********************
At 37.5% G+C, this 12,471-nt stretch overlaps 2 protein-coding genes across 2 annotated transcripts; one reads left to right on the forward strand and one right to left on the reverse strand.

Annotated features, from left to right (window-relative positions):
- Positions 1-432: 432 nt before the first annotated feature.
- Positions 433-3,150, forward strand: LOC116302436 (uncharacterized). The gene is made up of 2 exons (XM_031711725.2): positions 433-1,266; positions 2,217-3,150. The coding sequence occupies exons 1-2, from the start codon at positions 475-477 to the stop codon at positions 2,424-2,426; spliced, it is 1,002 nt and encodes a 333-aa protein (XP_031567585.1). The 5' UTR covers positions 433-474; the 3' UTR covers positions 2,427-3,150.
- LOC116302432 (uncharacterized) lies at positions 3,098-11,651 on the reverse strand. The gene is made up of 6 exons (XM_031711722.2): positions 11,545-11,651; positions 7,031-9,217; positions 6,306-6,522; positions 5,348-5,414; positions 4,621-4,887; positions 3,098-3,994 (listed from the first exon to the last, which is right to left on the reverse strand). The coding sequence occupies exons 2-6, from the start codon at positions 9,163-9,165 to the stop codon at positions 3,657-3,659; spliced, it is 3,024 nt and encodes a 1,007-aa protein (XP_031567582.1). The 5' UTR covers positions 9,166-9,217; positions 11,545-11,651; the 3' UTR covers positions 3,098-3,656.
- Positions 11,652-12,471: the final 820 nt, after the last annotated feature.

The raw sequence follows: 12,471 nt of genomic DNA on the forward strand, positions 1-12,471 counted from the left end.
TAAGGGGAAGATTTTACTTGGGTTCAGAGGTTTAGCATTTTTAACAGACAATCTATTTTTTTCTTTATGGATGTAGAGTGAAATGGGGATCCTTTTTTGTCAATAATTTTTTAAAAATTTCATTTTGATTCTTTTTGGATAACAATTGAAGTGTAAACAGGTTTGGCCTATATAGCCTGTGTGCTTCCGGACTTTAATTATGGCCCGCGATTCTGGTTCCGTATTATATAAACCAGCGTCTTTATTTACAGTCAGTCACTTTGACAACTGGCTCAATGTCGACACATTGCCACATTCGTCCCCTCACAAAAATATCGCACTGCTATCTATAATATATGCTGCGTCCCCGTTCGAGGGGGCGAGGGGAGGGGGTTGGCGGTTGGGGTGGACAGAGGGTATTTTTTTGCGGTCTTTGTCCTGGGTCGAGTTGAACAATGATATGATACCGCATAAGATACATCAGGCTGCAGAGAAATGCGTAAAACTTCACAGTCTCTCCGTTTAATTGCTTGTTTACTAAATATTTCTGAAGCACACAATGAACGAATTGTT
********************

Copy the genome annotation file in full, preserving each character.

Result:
At 37.5% G+C, this 12,471-nt stretch overlaps 2 protein-coding genes across 2 annotated transcripts; one reads left to right on the forward strand and one right to left on the reverse strand.

Annotated features, from left to right (window-relative positions):
- Positions 1-432: 432 nt before the first annotated feature.
- Positions 433-3,150, forward strand: LOC116302436 (uncharacterized). The gene is made up of 2 exons (XM_031711725.2): positions 433-1,266; positions 2,217-3,150. The coding sequence occupies exons 1-2, from the start codon at positions 475-477 to the stop codon at positions 2,424-2,426; spliced, it is 1,002 nt and encodes a 333-aa protein (XP_031567585.1). The 5' UTR covers positions 433-474; the 3' UTR covers positions 2,427-3,150.
- LOC116302432 (uncharacterized) lies at positions 3,098-11,651 on the reverse strand. The gene is made up of 6 exons (XM_031711722.2): positions 11,545-11,651; positions 7,031-9,217; positions 6,306-6,522; positions 5,348-5,414; positions 4,621-4,887; positions 3,098-3,994 (listed from the first exon to the last, which is right to left on the reverse strand). The coding sequence occupies exons 2-6, from the start codon at positions 9,163-9,165 to the stop codon at positions 3,657-3,659; spliced, it is 3,024 nt and encodes a 1,007-aa protein (XP_031567582.1). The 5' UTR covers positions 9,166-9,217; positions 11,545-11,651; the 3' UTR covers positions 3,098-3,656.
- Positions 11,652-12,471: the final 820 nt, after the last annotated feature.

The raw sequence follows: 12,471 nt of genomic DNA on the forward strand, positions 1-12,471 counted from the left end.
TAAGGGGAAGATTTTACTTGGGTTCAGAGGTTTAGCATTTTTAACAGACAATCTATTTTTTTCTTTATGGATGTAGAGTGAAATGGGGATCCTTTTTTGTCAATAATTTTTTAAAAATTTCATTTTGATTCTTTTTGGATAACAATTGAAGTGTAAACAGGTTTGGCCTATATAGCCTGTGTGCTTCCGGACTTTAATTATGGCCCGCGATTCTGGTTCCGTATTATATAAACCAGCGTCTTTATTTACAGTCAGTCACTTTGACAACTGGCTCAATGTCGACACATTGCCACATTCGTCCCCTCACAAAAATATCGCACTGCTATCTATAATATATGCTGCGTCCCCGTTCGAGGGGGCGAGGGGAGGGGGTTGGCGGTTGGGGTGGACAGAGGGTATTTTTTTGCGGTCTTTGTCCTGGGTCGAGTTGAACAATGATATGATACCGCATAAGATACATCAGGCTGCAGAGAAATGCGTAAAACTTCACAGTCTCTCCGTTTAATTGCTTGTTTACTAAATATTTCTGAAGCACACAATGAACGAATTGTT